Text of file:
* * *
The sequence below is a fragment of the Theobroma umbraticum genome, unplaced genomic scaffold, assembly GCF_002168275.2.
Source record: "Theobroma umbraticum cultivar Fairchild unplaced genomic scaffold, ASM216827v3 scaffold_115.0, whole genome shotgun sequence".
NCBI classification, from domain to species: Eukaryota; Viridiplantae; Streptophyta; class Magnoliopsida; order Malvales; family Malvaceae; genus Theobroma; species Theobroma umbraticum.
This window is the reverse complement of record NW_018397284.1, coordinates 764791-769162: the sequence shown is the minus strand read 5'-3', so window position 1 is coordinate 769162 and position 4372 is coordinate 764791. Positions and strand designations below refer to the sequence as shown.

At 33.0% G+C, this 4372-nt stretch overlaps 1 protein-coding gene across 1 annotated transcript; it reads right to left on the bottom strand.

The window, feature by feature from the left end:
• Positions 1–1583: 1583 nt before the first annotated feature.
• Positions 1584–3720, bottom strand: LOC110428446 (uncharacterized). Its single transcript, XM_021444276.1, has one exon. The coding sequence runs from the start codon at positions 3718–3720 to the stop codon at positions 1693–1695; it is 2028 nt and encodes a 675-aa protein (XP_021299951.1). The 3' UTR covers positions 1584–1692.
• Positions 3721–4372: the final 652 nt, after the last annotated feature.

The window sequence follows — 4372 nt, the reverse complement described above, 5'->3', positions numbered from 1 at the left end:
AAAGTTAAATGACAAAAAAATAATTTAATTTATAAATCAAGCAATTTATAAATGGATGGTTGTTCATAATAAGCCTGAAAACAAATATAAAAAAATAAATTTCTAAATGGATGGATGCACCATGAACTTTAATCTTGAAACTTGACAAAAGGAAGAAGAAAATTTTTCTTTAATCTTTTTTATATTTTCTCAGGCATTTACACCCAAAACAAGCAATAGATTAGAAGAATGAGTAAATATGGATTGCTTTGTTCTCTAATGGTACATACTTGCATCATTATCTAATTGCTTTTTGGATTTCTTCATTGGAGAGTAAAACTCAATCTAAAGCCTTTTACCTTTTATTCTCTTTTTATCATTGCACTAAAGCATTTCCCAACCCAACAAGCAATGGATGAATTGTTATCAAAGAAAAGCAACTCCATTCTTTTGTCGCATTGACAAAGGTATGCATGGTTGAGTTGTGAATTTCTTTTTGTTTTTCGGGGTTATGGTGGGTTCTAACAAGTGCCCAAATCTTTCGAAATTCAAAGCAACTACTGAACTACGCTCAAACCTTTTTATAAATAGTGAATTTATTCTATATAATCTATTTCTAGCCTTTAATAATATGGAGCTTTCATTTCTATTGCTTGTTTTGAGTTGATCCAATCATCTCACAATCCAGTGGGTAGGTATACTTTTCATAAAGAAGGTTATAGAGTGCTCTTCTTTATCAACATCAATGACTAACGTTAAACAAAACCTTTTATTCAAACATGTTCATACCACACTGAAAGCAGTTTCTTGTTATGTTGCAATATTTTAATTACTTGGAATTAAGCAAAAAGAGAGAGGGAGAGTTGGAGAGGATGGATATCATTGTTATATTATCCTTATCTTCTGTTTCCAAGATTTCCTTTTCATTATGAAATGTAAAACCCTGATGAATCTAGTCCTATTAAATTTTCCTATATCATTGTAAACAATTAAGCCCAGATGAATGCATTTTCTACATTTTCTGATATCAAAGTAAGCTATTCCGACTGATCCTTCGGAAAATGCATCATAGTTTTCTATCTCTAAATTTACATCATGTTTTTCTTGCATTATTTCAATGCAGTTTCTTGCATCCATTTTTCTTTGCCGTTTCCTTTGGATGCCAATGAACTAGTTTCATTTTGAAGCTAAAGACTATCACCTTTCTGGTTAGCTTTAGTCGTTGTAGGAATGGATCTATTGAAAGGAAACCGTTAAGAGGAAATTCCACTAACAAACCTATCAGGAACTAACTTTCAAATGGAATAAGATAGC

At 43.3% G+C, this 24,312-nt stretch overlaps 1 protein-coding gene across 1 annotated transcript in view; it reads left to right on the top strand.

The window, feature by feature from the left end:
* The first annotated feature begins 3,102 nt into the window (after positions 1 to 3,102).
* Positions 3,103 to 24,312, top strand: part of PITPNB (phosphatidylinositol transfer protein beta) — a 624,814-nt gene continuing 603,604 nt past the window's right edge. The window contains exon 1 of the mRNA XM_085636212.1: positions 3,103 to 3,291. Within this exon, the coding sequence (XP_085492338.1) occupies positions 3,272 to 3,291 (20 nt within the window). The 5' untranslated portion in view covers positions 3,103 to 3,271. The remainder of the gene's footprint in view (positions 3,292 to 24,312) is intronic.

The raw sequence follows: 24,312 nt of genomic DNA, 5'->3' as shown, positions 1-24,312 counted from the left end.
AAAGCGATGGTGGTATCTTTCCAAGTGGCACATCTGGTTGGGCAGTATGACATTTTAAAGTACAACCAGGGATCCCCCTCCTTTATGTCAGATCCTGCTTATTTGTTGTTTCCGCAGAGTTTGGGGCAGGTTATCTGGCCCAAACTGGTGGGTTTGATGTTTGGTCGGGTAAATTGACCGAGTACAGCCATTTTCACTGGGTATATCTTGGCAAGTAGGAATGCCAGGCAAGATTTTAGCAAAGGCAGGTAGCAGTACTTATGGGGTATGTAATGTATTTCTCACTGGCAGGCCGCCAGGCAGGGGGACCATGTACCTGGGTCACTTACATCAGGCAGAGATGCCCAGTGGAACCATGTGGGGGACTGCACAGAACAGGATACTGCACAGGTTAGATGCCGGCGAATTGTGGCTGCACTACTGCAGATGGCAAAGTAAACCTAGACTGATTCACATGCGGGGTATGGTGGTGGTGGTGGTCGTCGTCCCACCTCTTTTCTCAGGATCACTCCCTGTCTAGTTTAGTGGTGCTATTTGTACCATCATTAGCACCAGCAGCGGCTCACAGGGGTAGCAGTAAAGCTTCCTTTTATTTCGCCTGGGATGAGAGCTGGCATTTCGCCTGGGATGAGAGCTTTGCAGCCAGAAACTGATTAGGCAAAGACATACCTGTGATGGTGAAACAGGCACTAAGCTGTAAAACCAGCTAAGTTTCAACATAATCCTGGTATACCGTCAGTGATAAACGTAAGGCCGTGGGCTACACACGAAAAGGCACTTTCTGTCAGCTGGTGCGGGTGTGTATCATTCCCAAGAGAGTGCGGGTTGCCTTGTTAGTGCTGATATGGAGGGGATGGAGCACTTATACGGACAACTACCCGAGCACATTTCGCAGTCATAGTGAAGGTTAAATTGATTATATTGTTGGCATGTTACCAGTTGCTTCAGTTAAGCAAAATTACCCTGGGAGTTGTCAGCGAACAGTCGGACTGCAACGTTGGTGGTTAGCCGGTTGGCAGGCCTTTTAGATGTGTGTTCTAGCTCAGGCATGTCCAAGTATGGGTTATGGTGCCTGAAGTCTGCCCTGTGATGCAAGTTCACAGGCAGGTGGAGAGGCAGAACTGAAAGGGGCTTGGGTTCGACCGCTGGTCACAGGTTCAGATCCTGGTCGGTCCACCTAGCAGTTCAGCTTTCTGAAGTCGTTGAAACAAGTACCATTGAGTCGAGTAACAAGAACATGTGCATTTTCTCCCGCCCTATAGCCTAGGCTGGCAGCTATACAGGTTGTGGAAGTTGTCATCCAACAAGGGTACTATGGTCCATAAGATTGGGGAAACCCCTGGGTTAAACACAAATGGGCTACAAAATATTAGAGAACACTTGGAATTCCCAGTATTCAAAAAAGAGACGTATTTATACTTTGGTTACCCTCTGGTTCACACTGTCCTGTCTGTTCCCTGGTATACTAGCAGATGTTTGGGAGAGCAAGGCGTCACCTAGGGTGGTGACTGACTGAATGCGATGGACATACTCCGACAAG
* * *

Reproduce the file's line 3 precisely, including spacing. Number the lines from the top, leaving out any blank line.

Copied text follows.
NCBI classification, from domain to species: Eukaryota; Viridiplantae; Streptophyta; class Magnoliopsida; order Malvales; family Malvaceae; genus Theobroma; species Theobroma umbraticum.